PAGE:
HONOLULU — Seven researchers have been evacuated from a remote atoll in the Northwestern Hawaiian Islands as a powerful hurricane headed their way, officials said Wednesday.
A research vessel picked up the seven from French Frigate Shoals, said Kate Toniolo, the acting superintendent of the Papahanaumokuakea Marine National Monument.
The atoll is about 500 miles northwest of Honolulu. Hurricane Walaka was south of the island on Wednesday and heading north with maximum sustained winds of 130 mph.
On Monday the Coast Guard evacuated four workers from a national wildlife refuge on Johnston Atoll before Walaka passed that island.
The storm hasn’t threatened Hawaii’s most populated islands, where the state’s 1.4 million people live.
The French Frigate Shoals researchers were studying and monitoring Hawaiian monk seals and Hawaiian green sea turtles, Toniolo said.
They were due to leave the island in the middle of this month, so the evacuation accelerated their departure, she said.
Amanda Dillon, scientific content coordinator for the National Oceanic and Atmospheric Administration, said the research vessel picked up the team on Sunday after being diverted from a project near Kauai. The ship returned to Honolulu on Tuesday.
French Frigate Shoals is where 95 percent of Hawaiian green sea turtles — classified as threatened under the Endangered Species Act — nest.
The turtles dig holes on the beach and lay their eggs in the sand, so there’s a possibility a storm surge from the hurricane may wipe out their nests. Storm surges may also hit Hawaiian monk seals that rest on the shoreline with their pups. The seals are an endangered species.
Toniolo said researchers won’t return to the island until next year. But a crew collecting marine debris in the marine monument will likely be able to stop by and check for damage before then.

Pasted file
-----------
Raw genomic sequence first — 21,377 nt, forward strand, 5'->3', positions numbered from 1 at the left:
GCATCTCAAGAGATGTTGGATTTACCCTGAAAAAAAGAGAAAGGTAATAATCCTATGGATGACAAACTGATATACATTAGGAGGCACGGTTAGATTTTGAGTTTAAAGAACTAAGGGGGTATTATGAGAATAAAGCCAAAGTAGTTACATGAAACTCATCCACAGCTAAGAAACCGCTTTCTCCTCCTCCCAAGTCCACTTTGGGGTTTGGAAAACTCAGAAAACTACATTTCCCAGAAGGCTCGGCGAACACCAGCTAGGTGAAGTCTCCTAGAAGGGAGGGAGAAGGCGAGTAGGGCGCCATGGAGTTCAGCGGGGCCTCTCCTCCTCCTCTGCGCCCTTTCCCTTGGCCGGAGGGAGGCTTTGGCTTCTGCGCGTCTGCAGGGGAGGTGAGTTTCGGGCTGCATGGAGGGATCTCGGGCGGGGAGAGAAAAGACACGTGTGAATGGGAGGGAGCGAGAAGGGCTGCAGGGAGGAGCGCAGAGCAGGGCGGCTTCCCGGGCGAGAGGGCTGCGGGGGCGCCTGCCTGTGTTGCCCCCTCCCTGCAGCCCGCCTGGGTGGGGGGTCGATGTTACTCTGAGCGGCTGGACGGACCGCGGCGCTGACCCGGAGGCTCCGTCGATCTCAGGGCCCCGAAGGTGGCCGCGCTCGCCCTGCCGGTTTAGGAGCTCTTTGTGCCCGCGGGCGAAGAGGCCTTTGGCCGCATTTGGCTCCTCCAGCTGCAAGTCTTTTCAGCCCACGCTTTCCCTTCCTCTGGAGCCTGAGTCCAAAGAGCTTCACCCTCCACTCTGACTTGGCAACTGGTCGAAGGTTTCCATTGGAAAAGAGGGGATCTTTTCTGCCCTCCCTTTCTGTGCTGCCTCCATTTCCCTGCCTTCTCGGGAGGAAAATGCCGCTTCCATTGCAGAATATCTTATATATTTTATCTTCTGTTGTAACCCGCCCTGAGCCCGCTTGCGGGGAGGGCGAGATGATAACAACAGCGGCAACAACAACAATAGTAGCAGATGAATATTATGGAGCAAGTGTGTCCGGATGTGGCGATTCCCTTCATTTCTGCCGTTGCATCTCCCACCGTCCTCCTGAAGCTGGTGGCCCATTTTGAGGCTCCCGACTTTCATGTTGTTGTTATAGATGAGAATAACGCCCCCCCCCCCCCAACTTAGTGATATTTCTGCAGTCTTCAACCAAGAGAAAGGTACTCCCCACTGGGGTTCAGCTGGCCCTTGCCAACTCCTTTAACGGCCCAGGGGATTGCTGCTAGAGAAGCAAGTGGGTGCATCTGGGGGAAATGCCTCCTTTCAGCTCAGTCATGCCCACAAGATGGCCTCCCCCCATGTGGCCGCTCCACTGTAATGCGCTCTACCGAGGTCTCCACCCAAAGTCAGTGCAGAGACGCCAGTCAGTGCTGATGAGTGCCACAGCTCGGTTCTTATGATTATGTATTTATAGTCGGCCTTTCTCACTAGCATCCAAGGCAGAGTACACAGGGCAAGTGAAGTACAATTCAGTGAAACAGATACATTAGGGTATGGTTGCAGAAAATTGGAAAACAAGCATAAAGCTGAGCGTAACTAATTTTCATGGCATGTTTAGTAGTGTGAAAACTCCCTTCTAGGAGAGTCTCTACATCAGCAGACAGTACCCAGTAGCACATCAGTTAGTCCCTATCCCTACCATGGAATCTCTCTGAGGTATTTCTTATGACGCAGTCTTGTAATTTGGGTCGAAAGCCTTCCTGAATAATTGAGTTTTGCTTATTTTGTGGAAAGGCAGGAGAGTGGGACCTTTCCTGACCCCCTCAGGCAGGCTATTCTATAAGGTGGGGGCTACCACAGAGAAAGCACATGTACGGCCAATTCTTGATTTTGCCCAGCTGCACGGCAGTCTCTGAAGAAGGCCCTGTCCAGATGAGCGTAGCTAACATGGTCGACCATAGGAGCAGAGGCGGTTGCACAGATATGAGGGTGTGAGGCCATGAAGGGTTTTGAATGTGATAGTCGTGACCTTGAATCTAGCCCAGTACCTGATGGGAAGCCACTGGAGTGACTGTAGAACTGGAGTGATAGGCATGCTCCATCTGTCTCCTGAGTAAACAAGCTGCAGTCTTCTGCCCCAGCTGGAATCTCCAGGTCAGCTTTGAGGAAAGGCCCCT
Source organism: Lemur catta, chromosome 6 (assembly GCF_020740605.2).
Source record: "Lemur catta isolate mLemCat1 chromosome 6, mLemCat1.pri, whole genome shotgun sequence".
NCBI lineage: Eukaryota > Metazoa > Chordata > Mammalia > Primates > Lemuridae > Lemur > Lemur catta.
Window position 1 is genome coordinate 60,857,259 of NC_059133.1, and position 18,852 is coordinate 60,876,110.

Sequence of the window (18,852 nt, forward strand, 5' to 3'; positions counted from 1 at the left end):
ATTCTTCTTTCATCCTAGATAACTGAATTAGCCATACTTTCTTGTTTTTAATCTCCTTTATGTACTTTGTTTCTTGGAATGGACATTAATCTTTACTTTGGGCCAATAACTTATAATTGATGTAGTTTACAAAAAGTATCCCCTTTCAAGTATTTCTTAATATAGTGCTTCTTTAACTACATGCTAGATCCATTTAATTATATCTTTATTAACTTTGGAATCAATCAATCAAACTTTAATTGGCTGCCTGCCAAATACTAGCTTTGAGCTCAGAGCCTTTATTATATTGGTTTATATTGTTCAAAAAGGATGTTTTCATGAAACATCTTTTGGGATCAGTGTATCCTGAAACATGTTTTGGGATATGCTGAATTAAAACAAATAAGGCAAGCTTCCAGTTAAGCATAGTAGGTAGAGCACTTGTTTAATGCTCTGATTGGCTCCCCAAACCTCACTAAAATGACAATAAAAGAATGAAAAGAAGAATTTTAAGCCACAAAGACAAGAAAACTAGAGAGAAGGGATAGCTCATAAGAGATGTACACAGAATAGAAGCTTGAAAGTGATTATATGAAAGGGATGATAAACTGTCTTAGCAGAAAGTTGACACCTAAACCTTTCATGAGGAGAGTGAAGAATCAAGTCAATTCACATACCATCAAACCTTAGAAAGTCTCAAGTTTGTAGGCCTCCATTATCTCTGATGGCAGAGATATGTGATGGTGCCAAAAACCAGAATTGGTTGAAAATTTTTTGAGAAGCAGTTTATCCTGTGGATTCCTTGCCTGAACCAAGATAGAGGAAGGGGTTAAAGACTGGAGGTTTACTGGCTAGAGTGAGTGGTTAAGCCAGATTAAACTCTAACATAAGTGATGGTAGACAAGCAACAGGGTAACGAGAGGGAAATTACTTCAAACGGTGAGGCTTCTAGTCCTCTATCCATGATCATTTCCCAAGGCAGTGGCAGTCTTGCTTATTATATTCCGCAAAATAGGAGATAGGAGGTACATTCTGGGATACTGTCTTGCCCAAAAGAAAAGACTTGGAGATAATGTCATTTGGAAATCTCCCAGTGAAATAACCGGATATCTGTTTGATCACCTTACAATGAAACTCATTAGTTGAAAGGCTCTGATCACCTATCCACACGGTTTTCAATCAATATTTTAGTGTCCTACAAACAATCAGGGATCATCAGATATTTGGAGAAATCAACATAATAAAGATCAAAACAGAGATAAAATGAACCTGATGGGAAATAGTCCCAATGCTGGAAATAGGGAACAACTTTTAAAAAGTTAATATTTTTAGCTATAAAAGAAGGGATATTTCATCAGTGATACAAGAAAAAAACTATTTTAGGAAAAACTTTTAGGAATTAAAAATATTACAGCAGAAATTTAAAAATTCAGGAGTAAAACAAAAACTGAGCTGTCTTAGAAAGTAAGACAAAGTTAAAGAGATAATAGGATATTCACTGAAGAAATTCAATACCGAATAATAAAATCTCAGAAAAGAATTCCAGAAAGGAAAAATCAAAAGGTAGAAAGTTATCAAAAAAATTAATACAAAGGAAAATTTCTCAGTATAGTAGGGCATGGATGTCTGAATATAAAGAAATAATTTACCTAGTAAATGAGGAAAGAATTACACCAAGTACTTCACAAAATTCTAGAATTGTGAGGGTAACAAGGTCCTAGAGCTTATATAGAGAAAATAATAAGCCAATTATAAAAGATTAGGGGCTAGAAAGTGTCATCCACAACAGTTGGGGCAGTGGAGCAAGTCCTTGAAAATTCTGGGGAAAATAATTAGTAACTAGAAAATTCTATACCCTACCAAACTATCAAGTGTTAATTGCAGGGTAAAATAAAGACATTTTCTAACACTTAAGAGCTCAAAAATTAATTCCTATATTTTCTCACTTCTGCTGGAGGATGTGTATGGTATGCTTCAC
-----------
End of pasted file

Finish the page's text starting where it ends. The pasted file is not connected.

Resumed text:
Laura Beauregard of the U.S. Fish and Wildlife Service said the hurricane poses similar concerns for Johnston Atoll, which is about 825 miles southwest of Honolulu.
Johnston is the lone nesting spot for tens of thousands of seabirds within 450,000 square miles, she said.
Some birds have ability to sense air pressure changes as a storm nears and can leave, but they may also be thrown off course, Beauregard said.
“But most of them are very tenacious parents, and they’re going to stay to protect their chicks,” she said.
Falling trees and flying debris could kill the birds. Birds that nest in burrows could drown.
Scientists won’t be able to check on the seabirds and the island until another crew heads to the atoll in December, she said. The U.S. Fish and Wildlife Service sends small crews to the island on six-month rotations. The evacuation cut short the current rotation by a couple of months.
Officials initially thought the workers, who included one staffer and three volunteers, could ride out the storm. The atoll has a four-story concrete structure dating to the days when it was used by the Navy that the workers could seek shelter in.
But the building is only designed to withstand a Category 4 hurricane and for a while Walaka was a Category 5 storm.
“At that point, we knew it would be prudent to have the crew evacuated off the island,” Beauregard said.